brooke harrington has committed no crime

It is very unfortunate that an American sociologist working in Denmark, Brooke Harrington, has become entangled in immigration law. She is being charged with a criminal violation for giving lectures within Denmark. From Inside Higher Education:

Harrington’s research is controversial in that it deals with tax loopholes and offshore accounts of kind documented in the so-called Panama Papers. Yet that isn’t what Danish officials find problematic. Citing a series of lectures Harrington delivered — ironically — to members of the Danish Parliament, Danish tax authorities and a law class at the University of Copenhagen this year and last, they’ve charged her with working outside her university and therefore the parameters of her work permit.

Denmark has taken a relatively hard line against immigrants in recent years. The charges against Harrington are notable, however, in that she is an internationally recognized scholar, not a refugee or a low-skill worker — those who are more typically criticized in the country. Her case is also part of a bigger reported crackdown on foreign academics sharing their research in Denmark.  Some 14 foreign researchers across Denmark’s eight public universities have been accused of violating their work permits on similar grounds, according to Politiken, a major newspaper.

Harrington faces $2,000 in fines and a much bigger problem: paying up simply to move on would mean admitting to a crime, with major repercussions for the rest of her career. Job applications and even travel visas often have a box asking whether one has ever been convicted of a crime, she said. There’s little room for nuance in answering a yes-or-no question, Harrington added, so “yes” applications typically get tossed in what she called “the round bin.”

Yes, I completely agree with  Harrington’s supporters. She should not face criminal charges and they should immediately be dropped. I also urge that people should reconsider the strict work permit laws that exist in many countries. The state should not place these sort of regulations on work. A moral and just society does not impose arcane and arbitrary rules on how a person can earn a living, or where than can give paid lectures, and that applies to natives as well as migrants. If you feel that Professor Harrington has been treated unfairly, then you will easily understand how such strict rules curtail the freedom of millions around the world. Let’s support Professor Harrington and let’s support the right of people in general to live and work as they please.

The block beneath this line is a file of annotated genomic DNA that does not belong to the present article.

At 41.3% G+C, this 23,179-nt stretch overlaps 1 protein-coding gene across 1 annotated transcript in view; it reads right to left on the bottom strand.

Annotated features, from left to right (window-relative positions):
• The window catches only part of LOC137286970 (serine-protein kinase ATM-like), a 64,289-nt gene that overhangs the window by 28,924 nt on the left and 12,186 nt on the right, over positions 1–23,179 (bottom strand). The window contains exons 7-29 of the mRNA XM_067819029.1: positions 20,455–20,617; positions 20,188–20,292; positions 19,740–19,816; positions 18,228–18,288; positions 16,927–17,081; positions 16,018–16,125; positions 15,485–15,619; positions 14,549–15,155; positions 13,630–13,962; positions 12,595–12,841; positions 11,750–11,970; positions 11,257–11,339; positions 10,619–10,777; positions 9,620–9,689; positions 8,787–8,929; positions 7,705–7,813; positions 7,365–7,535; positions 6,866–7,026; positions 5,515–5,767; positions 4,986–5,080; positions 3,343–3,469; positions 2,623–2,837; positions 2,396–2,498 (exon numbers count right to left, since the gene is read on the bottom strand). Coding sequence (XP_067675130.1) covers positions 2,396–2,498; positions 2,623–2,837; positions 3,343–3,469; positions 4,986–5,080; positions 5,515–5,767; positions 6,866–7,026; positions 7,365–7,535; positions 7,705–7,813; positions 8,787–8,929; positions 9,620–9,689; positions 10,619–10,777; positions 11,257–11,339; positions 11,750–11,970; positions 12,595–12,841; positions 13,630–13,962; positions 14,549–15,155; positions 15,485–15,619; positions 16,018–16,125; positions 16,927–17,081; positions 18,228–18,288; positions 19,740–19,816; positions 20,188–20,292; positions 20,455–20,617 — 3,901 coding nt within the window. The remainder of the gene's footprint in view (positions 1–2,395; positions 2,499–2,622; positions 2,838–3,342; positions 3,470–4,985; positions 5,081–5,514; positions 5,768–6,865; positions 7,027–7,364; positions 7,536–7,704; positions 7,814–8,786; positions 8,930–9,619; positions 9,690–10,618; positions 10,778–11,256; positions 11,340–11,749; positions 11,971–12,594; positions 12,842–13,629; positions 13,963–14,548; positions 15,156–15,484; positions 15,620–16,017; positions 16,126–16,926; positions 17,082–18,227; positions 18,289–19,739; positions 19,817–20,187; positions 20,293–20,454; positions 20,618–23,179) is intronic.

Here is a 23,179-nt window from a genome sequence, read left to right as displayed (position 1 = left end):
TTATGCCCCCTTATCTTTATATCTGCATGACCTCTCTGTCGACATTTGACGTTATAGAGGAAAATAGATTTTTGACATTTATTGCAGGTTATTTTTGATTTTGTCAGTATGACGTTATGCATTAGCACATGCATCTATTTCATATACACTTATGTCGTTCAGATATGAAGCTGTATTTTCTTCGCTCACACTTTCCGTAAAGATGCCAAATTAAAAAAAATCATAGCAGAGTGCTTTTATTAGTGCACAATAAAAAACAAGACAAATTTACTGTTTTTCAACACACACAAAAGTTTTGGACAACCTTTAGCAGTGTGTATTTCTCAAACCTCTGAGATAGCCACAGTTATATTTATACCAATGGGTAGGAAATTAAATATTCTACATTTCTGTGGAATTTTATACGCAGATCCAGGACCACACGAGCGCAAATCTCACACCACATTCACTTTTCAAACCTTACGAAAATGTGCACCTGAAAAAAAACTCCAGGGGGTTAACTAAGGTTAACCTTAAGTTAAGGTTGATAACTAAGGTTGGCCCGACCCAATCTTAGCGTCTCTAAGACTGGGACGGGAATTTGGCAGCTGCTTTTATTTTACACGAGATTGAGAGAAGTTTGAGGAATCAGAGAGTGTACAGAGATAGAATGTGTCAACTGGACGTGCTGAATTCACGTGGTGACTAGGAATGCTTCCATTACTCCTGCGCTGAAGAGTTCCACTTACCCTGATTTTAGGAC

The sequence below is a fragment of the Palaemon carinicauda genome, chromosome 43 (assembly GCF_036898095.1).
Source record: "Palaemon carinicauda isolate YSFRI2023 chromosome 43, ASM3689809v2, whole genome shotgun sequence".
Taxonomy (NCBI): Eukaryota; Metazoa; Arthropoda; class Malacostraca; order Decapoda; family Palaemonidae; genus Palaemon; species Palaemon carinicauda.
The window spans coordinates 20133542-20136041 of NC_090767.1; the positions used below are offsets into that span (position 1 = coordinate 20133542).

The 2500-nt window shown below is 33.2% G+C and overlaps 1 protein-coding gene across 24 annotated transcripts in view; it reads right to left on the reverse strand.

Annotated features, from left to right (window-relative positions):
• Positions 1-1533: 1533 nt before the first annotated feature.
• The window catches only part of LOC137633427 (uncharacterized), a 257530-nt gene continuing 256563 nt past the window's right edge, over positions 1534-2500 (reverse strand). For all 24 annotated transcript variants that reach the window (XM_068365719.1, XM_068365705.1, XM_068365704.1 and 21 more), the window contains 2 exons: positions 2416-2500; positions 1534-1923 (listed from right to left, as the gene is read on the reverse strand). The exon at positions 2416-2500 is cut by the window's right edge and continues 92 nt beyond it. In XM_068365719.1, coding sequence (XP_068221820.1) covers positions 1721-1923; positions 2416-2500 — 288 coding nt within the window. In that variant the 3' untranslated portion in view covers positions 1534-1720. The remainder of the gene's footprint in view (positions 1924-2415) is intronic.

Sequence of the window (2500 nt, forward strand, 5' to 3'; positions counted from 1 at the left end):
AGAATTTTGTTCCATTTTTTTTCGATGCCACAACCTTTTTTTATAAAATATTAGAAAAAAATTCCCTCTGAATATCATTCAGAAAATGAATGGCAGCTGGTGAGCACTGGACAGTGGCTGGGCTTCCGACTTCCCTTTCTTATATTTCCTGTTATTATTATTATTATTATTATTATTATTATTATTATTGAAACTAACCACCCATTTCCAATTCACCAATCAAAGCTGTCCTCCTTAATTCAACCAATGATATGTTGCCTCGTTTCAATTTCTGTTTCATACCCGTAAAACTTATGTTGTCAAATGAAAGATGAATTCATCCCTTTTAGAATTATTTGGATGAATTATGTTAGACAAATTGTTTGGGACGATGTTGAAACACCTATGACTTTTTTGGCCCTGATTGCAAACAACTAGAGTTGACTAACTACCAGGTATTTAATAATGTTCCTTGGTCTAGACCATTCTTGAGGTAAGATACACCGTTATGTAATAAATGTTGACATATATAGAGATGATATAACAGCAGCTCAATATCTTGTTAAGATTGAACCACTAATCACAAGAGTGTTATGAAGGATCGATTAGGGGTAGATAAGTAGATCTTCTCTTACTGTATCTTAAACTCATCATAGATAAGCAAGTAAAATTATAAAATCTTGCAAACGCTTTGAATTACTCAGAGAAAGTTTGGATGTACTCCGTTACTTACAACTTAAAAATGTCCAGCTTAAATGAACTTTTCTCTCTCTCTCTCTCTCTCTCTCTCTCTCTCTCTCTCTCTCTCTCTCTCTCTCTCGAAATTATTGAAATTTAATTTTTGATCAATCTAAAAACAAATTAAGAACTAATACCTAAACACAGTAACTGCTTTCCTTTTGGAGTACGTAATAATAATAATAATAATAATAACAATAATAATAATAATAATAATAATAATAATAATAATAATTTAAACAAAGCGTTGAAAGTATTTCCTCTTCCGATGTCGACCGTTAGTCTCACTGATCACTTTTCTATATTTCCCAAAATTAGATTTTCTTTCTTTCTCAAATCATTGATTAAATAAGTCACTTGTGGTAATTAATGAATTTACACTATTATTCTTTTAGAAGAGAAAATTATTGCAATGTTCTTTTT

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Written by fabiorojas

November 30, 2017 at 5:01 am

5 Responses

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  1. It would be ironic if her (paid) side gigs were not reported to Danish tax authorities. While I’ve not read anything suggesting that to be the case, academics in particular, have an easy time moving their income from high tax to low tax jurisdiction.


    Prof West

    November 30, 2017 at 12:59 pm

  2. Dear Prof. West,
    Three things:
    1) Giving invited lectures to the government is not a “side gig”–it’s part of my job, as mandated by the Danish universities law.

    2) It would not be “ironic” if I failed to report any honoraria I received to the tax authorities–the correct term would be “idiotic.” The reason you have not read any suggestion that I failed to pay tax is that I did pay tax on any honoraria I received: that is one of the very first things the immigration authorities would check.

    3) Your claim that academics have “an easy time moving their income from high tax to low tax jurisdiction (sic)” is absurd.

    Sincerely yours,
    Brooke Harrington

    Liked by 2 people

    Brooke Harrington

    November 30, 2017 at 8:04 pm

  3. Interesting you think it absurd. Yes, academics have an easier time than other professionals, since the work we produce may be done at a different time & location than where delivery of a particular service is performed. I may take a modest per diem for delivering a lecture overseas, but charge the sponsoring organization for my preparation. or I can vary the mix between these prices depending on local tax law. Transfer pricing isn’t very interesting or innovative, but is easier to do than I suppose for a Doctor who is performing a discrete service at a discrete location.



    Prof West

    November 30, 2017 at 9:00 pm

  4. Dear Dr. West,
    Transfer pricing schemes work well for corporations that have local banking services available in the low(er) tax jurisdictions where they do business. But that’s not how individual academics work. Unless the organization paying for your services provides compensation in cash, or pays to an offshore account, or pays directly into a local bank account in the jurisdiction where the services are delivered–circumstances which range from unheard-of to highly unusual–it’s difficult to see how the scheme you describe would work for professors giving guest lectures.
    Brooke Harrington

    Liked by 1 person

    Brooke Harrington

    November 30, 2017 at 10:08 pm

  5. […] Last week, news outlets revealed that sociologist Brooke Harrington, an academic living in Denmark, … Her work permit prohibits paid work aside from teaching position. Her supporters have set up a GoFundMe page to help defer her legal costs. You can find it here. In addition to assisting a fellow sociologist, this is another way to resist migration restrictions. Any amount will help. […]


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